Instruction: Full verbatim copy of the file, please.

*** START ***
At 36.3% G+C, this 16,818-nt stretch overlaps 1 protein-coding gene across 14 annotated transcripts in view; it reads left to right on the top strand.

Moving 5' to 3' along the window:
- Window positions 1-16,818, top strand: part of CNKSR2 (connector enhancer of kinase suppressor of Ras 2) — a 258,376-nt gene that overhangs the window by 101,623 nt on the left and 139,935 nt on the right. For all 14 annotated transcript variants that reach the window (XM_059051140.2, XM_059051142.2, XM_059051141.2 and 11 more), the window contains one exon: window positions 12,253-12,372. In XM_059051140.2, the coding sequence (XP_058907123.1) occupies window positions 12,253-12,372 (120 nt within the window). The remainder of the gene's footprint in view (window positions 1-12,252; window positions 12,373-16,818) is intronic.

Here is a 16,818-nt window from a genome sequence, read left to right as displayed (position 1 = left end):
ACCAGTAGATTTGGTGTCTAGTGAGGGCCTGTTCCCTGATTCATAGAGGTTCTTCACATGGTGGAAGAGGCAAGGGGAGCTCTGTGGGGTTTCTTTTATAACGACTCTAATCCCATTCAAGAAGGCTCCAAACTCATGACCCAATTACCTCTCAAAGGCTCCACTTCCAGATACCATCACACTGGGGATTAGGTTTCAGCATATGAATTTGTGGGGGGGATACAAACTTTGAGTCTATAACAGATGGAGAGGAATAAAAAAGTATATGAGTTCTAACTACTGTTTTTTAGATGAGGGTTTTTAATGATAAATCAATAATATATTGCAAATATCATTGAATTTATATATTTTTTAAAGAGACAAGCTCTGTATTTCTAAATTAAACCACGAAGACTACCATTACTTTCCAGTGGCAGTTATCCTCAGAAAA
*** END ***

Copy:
At 36.3% G+C, this 16,818-nt stretch overlaps 1 protein-coding gene across 14 annotated transcripts in view; it reads left to right on the top strand.

Moving 5' to 3' along the window:
- Window positions 1-16,818, top strand: part of CNKSR2 (connector enhancer of kinase suppressor of Ras 2) — a 258,376-nt gene that overhangs the window by 101,623 nt on the left and 139,935 nt on the right. For all 14 annotated transcript variants that reach the window (XM_059051140.2, XM_059051142.2, XM_059051141.2 and 11 more), the window contains one exon: window positions 12,253-12,372. In XM_059051140.2, the coding sequence (XP_058907123.1) occupies window positions 12,253-12,372 (120 nt within the window). The remainder of the gene's footprint in view (window positions 1-12,252; window positions 12,373-16,818) is intronic.

Here is a 16,818-nt window from a genome sequence, read left to right as displayed (position 1 = left end):
ACCAGTAGATTTGGTGTCTAGTGAGGGCCTGTTCCCTGATTCATAGAGGTTCTTCACATGGTGGAAGAGGCAAGGGGAGCTCTGTGGGGTTTCTTTTATAACGACTCTAATCCCATTCAAGAAGGCTCCAAACTCATGACCCAATTACCTCTCAAAGGCTCCACTTCCAGATACCATCACACTGGGGATTAGGTTTCAGCATATGAATTTGTGGGGGGGATACAAACTTTGAGTCTATAACAGATGGAGAGGAATAAAAAAGTATATGAGTTCTAACTACTGTTTTTTAGATGAGGGTTTTTAATGATAAATCAATAATATATTGCAAATATCATTGAATTTATATATTTTTTAAAGAGACAAGCTCTGTATTTCTAAATTAAACCACGAAGACTACCATTACTTTCCAGTGGCAGTTATCCTCAGAAAA